Clearing away space for cars could create room for more bike parking, which is at a premium in central Amsterdam Kevin Coombs/Reuters

Amsterdam plans to systematically strip its center of parking spaces in the coming years, making way for bike lanes, sidewalks, and more trees.

This week, Amsterdam is taking its reputation for pro-bike, anti-car polices one step further by announcing that it will systematically strip its inner city of parking spaces.

Amsterdam transit commissioner Sharon Dijksma announced Thursday that starting this summer, the city plans to reduce the number of people permitted to park in the city core by around 1,500 per year. These people already require a permit to access a specific space (and the cost for that permit will also rise), and so by reducing these permits steadily in number, the city will also remove up to 11,200 parking spaces from its streets by the end of 2025.

The cleared spaces won’t be left empty, however. As room for cars is removed, it will be replaced by trees, bike parking, and wider sidewalks, allowing Amsterdammers to instantly see and feel the benefits of what will still be a fairly controversial policy among drivers.

How can the city get away with it? Put simply, Amsterdam’s government has been given a mandate to. The city is currently being run by a coalition of left and centrist parties in which the Green Left party (GroenLinks) has the largest share. A promise to reduce parking space formed part of the initial coalition agreement. It also helps that no driver will actually be stripped of the right to park. Rather than revoking permits, the city will simply not replace any that are given up when drivers leave the city, give up their cars, or die. In this way, the city reckons it can naturally do away with about 1,100 permits a year.

To get rid of yet more spaces, the city has other tricks up its sleeve. Many of the waterside streets and harbor quaysides in inner Amsterdam are in need of repair and renovation. Thanks to the delicate nature of Amsterdam’s subsoil, some of them actually need it pretty badly after groaning and buckling under the weight of cars for years. It’s a common and eminently fixable problem, but also one that provides an opportunity to winnow yet more motor vehicles off the roads of the city’s historic center. Meanwhile, some other major streets are due for remodeling, and their spaces are also on the chopping block.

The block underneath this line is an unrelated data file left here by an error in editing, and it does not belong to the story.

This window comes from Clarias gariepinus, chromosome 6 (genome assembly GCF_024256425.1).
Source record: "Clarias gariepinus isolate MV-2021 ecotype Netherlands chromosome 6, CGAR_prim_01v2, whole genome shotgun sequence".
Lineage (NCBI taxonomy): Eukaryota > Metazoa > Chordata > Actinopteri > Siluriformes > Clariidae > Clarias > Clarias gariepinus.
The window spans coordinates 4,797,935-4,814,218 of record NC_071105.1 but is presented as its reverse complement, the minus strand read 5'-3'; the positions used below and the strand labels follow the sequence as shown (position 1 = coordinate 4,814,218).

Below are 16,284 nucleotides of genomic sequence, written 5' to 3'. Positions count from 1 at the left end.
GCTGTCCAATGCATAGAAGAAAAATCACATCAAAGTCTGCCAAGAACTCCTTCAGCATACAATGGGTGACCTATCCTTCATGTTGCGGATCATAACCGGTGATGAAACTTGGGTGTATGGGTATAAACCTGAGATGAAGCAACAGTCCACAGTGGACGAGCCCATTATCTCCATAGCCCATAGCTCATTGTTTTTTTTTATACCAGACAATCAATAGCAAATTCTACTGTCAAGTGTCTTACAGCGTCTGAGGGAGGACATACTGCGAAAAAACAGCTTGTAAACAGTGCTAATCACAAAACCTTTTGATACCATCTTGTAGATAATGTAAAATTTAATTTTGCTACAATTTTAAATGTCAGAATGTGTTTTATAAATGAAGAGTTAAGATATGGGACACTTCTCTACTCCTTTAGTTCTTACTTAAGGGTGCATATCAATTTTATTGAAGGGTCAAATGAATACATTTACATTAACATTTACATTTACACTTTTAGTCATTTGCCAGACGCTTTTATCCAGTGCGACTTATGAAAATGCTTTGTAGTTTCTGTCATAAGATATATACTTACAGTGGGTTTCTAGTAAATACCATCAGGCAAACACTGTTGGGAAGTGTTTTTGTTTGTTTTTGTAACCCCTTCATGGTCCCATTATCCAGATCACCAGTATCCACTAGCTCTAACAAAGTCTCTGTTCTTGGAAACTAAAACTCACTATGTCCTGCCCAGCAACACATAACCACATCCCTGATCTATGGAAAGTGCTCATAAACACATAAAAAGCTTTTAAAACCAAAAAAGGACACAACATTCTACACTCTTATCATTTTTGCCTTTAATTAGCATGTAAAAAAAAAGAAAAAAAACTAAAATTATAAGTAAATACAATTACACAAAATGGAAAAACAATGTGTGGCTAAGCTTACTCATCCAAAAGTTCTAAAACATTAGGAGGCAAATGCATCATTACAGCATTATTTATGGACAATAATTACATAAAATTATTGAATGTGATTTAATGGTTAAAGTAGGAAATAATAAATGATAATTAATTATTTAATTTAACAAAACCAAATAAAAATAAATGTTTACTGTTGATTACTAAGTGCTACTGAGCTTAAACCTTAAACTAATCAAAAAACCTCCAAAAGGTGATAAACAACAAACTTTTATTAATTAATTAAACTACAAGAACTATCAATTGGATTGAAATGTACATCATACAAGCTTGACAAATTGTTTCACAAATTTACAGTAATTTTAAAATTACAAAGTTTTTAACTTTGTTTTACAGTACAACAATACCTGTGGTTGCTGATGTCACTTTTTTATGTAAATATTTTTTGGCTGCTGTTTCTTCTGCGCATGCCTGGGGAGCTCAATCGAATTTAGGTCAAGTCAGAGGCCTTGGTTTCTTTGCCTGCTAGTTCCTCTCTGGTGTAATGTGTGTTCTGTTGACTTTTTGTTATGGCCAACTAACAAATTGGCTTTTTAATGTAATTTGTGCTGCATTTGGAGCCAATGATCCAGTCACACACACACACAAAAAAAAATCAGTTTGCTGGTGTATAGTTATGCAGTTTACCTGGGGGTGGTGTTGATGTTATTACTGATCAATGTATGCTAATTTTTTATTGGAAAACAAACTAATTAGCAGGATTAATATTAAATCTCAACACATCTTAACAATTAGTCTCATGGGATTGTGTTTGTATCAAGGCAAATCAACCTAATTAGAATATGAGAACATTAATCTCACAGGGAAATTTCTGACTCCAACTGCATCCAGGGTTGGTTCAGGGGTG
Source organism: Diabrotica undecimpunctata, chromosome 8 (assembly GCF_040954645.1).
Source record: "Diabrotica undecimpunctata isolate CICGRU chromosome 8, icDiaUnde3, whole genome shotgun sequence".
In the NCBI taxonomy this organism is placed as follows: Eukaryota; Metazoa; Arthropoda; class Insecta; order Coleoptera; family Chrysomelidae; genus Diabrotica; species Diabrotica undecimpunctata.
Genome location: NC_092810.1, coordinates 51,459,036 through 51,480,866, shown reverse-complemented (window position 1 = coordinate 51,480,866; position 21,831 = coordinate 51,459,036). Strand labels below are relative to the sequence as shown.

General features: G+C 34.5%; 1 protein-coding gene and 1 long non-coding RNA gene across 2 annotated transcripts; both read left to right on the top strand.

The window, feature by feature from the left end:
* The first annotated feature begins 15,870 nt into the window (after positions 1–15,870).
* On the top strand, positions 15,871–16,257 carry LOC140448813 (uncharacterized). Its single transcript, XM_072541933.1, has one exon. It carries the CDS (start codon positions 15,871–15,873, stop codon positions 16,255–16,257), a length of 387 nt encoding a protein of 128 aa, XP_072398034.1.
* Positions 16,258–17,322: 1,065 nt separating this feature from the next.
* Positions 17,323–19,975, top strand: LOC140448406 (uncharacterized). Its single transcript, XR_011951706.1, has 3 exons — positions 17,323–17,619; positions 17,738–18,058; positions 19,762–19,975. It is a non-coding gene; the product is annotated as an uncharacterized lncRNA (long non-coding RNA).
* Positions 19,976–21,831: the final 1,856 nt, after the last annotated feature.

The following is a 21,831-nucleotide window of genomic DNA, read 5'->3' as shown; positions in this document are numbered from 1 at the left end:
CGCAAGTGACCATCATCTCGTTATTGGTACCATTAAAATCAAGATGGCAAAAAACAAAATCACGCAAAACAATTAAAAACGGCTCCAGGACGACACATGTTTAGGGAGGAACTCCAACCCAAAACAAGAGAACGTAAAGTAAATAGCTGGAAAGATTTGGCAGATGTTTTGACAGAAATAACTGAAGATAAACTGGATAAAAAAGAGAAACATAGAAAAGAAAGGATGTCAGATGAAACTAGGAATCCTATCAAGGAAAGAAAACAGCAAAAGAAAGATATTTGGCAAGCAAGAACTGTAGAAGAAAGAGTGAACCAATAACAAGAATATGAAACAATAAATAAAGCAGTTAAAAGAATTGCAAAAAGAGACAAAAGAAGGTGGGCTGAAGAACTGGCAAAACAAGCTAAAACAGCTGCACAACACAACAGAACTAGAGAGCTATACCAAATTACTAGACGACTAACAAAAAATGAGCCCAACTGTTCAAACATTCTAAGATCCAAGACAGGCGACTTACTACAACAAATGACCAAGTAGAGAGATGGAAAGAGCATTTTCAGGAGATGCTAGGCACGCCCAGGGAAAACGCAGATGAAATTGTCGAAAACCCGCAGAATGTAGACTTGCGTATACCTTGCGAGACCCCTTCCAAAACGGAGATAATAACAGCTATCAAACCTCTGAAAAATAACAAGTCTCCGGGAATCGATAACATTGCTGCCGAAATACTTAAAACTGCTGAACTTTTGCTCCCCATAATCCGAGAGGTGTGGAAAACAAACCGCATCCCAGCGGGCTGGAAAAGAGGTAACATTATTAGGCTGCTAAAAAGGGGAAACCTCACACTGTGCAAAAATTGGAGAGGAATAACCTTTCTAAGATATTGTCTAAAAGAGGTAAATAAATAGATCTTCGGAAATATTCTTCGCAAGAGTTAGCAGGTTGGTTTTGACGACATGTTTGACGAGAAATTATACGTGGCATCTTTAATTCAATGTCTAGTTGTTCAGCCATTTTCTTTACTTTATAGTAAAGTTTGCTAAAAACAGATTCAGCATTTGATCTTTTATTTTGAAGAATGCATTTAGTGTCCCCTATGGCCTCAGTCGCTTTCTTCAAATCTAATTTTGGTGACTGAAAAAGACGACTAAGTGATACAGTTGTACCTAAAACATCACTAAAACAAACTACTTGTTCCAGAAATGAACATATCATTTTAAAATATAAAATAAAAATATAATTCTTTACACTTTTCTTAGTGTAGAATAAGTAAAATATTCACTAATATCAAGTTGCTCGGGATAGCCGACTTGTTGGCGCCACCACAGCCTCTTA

This strip-back might seem hard on drivers, but in a city where bike lanes, trams, buses, and the metro all work well together, private cars still enjoy unmerited prominence. Only 22 percent of Amsterdam’s journeys take place via car, while drivers still enjoy the large majority of the road space. Most Amsterdam journeys in fact take place by bike, but despite efforts by the city, cyclists are still faced with an eternal scarcity of convenient bike parking spots.

Removing the parking spaces (some of which will be relocated to underground lots) will give pedestrians, cyclists, and trees a bit more space to breathe in an area where streets are narrow and rights of way somewhat contested. Parking in central Amsterdam will get steadily harder year by year, but overall the city should breathe a little easier because of it.

About the Author

Most Popular

  1. photo: a wallet full of Yen bills.
    Life

    Japan’s Lost-and-Found System Is Insanely Good

    If you misplace your phone or wallet in Tokyo, chances are very good that you’ll get it back. Here’s why.

  2. Design

    How We Map Epidemics

    Cartographers are mapping the coronavirus in more sophisticated ways than past epidemics. But visualizing outbreaks dates back to cholera and yellow fever.

  3. photo: Masdar City in Abu Dhabi
    Environment

    What Abu Dhabi’s City of the Future Looks Like Now

    At the UN’s World Urban Forum in Abu Dhabi, attendees toured Masdar City, the master-planned eco-complex designed to show off the UAE’s commitment to sustainability.

  4. Charts

    The Evolution of Urban Planning in 10 Diagrams

    A new exhibit from the San Francisco Planning and Urban Research Association showcases the simple visualizations of complex ideas that have changed how we live.

  5. A photo of high-rises in Songdo, billed as the world's "smartest" city.
    Life

    Sleepy in Songdo, Korea’s Smartest City

    The hardest thing about living in an eco-friendly master-planned utopia? Meeting your neighbors.  

×